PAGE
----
Prices for badges are:
DC Entertainment Co-Publishers Dan DiDio and Jim Lee will appear with a half-dozen DC creators on the Jan. 22 episode of Face Off, the Syfy competition series that pits special-effects makeup artists against each other.
The episode, shot in July at Comic-Con International, challenges the competitors to create their own superheroes with assistance and advice from Lee, Mark Buckingham, Cliff Chiang, Tony S. Daniel, David Finch, Nicola Scott and J.H. Williams III. The winning design will be featured in Justice League Dark #16, which goes on sale Jan. 30.
Comic-Con International has announced the Will Eisner Hall of Fame is now online, with a browsable catalog of the more than 120 creators — from Neal Adams to Wally Wood — who have been inducted since 1987. Each entry, arranged in alphabetical order, includes a brief biography of the creator, the date of induction and, in many case, a photograph or illustration.
Being an Eisner Awards judge has to be one of the coolest gigs in comics—I know this because I was one last year. Comic-Con International has just announced the names of the 2013 judges, and as always, they represent a mix of the different sectors of the business — creation, criticism, retailing, journalism, and of course, Comic-Con itself. Here’s the lineup:
Michael Cavna, a writer, editor and artist for The Washington Post and the man behind the newspaper’s Comic Riffs blog, which is an important part of my daily reading.
Charles Hatfield, professor of English at California State University, Northridge and the author of Hand of Fire: The Comics Art of Jack Kirby, which won an Eisner Award last year, and Alternative Comics: An Emerging Literature, as well as a contributor to The Comics Journal and a member of the Modern Language Association’s Discussion Group on Comics and Graphic Narratives.
Adam Healy, co-owner of Cosmic Monkey Comics in Portland, Oregon.
U-T San Diego reports Comic-Con International organizers and San Diego Mayor Jerry Sanders have announced a one-year extension to their contract, ensuring the convention will remain in the city through 2016.
Why not forever? The limited capacity of the San Diego Convention Center has been a issue as Comic-Con gets bigger every year. By moving some events out of the center and into nearby plazas and other facilities, organizers were able to loosen things up a bit and offer an additional 5,000 badges this year.
Sanders has been advocating for a $520 million expansion of the building, but a tax on hotel rooms that would fund it is tied up in court, and the project also must be approved by the California Coastal Commission. There are other obstacles as well, but the bald fact is, as CCI spokesman David Glanzer said, “If by next year and the following year, we have such an influx of people that the added space we use doesn’t work and there’s no expansion, then it could be an issue.”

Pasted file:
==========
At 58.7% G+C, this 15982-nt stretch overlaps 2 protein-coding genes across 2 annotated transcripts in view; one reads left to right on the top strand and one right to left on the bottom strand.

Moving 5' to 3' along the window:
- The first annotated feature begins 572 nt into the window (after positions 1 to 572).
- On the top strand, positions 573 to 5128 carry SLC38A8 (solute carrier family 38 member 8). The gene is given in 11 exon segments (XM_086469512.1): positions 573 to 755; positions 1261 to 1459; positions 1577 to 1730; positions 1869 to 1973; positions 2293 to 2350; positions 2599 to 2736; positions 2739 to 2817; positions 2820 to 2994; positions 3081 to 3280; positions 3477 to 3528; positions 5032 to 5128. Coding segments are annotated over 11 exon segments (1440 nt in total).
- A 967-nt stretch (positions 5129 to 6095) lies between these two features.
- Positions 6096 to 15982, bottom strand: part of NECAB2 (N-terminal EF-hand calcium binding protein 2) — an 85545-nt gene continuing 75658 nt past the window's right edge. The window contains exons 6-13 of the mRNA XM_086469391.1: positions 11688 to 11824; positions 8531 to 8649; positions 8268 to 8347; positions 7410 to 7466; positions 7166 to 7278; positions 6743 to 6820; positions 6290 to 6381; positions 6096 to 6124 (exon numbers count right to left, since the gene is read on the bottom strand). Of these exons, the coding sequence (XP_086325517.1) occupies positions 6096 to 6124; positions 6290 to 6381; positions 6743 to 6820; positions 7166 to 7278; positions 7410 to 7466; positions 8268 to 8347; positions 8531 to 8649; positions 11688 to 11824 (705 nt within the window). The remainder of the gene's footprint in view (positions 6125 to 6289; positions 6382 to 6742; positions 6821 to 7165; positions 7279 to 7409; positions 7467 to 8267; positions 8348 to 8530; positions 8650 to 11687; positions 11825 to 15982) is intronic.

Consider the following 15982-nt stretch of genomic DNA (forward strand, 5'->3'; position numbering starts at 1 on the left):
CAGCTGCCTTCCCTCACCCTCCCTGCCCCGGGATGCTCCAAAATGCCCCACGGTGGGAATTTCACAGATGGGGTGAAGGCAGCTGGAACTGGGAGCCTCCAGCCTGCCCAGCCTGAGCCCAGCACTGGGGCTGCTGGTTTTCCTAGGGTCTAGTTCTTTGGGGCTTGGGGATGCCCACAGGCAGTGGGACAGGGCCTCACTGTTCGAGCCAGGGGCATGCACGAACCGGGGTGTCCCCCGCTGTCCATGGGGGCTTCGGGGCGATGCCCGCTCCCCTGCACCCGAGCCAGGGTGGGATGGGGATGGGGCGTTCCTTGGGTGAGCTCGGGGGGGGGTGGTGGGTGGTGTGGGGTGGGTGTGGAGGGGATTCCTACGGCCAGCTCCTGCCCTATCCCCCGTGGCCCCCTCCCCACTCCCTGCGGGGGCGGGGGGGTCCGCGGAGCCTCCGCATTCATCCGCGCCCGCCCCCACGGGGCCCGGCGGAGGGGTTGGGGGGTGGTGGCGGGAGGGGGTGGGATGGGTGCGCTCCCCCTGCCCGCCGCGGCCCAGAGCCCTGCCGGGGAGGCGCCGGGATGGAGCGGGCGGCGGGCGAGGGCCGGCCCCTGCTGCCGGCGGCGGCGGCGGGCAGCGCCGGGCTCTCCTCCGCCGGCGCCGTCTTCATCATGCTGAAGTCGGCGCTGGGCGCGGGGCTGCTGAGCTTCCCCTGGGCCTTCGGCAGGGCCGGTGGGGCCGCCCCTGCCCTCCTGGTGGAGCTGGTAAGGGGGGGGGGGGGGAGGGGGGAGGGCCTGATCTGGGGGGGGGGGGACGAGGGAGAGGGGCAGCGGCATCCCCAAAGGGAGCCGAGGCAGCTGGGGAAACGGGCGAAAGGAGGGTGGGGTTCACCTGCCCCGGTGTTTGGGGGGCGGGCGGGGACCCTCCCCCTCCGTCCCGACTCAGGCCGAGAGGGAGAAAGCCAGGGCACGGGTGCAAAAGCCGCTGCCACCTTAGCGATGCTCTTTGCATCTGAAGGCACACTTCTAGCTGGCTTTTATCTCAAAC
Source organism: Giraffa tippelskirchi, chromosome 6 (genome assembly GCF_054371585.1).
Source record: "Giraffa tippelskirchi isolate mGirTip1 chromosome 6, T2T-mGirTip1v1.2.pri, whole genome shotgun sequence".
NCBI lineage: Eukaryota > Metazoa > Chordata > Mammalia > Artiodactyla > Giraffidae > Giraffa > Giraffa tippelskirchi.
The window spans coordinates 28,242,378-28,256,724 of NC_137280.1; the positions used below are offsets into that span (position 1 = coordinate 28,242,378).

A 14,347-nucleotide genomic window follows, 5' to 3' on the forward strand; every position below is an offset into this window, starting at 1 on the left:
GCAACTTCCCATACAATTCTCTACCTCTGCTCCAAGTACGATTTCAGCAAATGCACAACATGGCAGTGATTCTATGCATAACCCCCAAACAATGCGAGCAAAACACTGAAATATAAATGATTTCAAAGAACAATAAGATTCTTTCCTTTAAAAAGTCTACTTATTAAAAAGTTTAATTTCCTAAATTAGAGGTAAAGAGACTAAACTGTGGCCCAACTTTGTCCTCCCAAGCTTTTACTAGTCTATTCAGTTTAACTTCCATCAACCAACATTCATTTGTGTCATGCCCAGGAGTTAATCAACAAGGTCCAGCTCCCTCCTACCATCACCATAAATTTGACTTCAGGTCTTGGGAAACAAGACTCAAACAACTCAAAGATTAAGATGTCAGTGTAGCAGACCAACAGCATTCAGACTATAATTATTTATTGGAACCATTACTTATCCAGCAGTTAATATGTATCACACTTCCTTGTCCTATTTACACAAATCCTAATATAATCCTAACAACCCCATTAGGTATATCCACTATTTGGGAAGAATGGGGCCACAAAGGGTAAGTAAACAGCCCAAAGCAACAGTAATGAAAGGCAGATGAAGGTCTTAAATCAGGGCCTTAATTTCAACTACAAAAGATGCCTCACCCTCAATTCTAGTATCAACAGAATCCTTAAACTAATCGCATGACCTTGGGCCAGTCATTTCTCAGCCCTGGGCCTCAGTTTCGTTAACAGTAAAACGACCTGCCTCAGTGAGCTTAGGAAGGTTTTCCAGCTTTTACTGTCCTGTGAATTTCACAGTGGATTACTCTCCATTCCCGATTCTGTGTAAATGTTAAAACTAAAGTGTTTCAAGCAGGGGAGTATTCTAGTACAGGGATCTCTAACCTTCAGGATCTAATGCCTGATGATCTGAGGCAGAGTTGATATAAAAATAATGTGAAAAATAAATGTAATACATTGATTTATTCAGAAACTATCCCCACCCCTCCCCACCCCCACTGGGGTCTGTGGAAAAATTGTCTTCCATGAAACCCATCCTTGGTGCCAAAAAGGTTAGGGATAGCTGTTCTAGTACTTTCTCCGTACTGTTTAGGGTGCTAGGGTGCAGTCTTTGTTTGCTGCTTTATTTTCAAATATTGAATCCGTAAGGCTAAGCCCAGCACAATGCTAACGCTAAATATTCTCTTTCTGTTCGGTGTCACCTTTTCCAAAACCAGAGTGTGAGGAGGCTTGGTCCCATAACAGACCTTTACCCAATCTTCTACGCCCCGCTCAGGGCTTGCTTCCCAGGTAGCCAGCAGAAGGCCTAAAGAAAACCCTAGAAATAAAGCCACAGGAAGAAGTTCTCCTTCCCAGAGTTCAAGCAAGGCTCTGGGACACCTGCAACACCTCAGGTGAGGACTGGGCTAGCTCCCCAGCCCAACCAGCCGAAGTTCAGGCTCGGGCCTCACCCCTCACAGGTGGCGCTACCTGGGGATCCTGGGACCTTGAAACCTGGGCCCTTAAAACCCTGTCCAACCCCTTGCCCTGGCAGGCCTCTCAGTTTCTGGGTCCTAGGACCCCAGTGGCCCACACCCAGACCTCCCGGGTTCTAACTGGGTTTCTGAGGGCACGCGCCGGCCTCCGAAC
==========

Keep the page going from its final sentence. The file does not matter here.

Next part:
But with Comic-Con bringing $68 million into the city every July, Sanders and his administration have pretty good incentive to make it happen — and nearby Los Angeles and Anaheim have equally good incentives to try to lure Comic-Con away.
Conventions | John Giuffo does a compare-and-contrast between Comic-Con International and New York Comic Con. While San Diego has more Hollywood presence, NYCC has grown with stunning rapidity — it’s hard to believe that first event had just 25,000 people and shared the Javits Center with a travel convention; this year attendance was 116,000, gaining hard on San Diego’s 125,000. One key difference is that CCI spills out of the San Diego Convention Center into the surrounding neighborhood, which has restaurants and bars and parks, while the area around the Javits is pretty barren, limiting opportunities for parties or even a decent lunch, let alone the sort of outside activities that have sprung up in San Diego. [Forbes]
Legal | A Missouri man has pleaded guilty to federal obscenity charges stemming from comics depicting minors having sex with adults and other minors. The prosecutor has asked that he be sentenced to three years in federal prison without parole. [Anime News Network]
Publishing | The Penguin Group plans to wade into the market for children’s graphic novels with a new line aimed at middle-grade and young-adult readers. “Clearly it’s a huge, growing market, the kid’s graphic novel market,” Penguin’s Rich Johnson told ICv2 at New York Comic Con. “You see those titles making the bestsellers list all the time. So we are looking to do work in that area to get more kids reading comics.” [ICv2]
Creators | Feisty as ever, Stan Lee talks about his World of Heroes YouTube channel and breaks up the camera crew a couple of times in an interview shot New York Comic Con. [MTV Geek]
Passings | Golden Age creators Marcus “Marc” Swayze, best known for writing and drawing Fawcett’s Captain Marvel comics in the early 1940s, died Sunday in Monroe, Louisiana. He was 99. Swayze, who created Mary Marvel with writer Otto Binder, employed a simple style of illustration. “My personal philosophy was to use the art in storytelling so that even a child who couldn’t yet read could get a story out of it,” he told the Monroe News-Star in 2000. [The News-Star]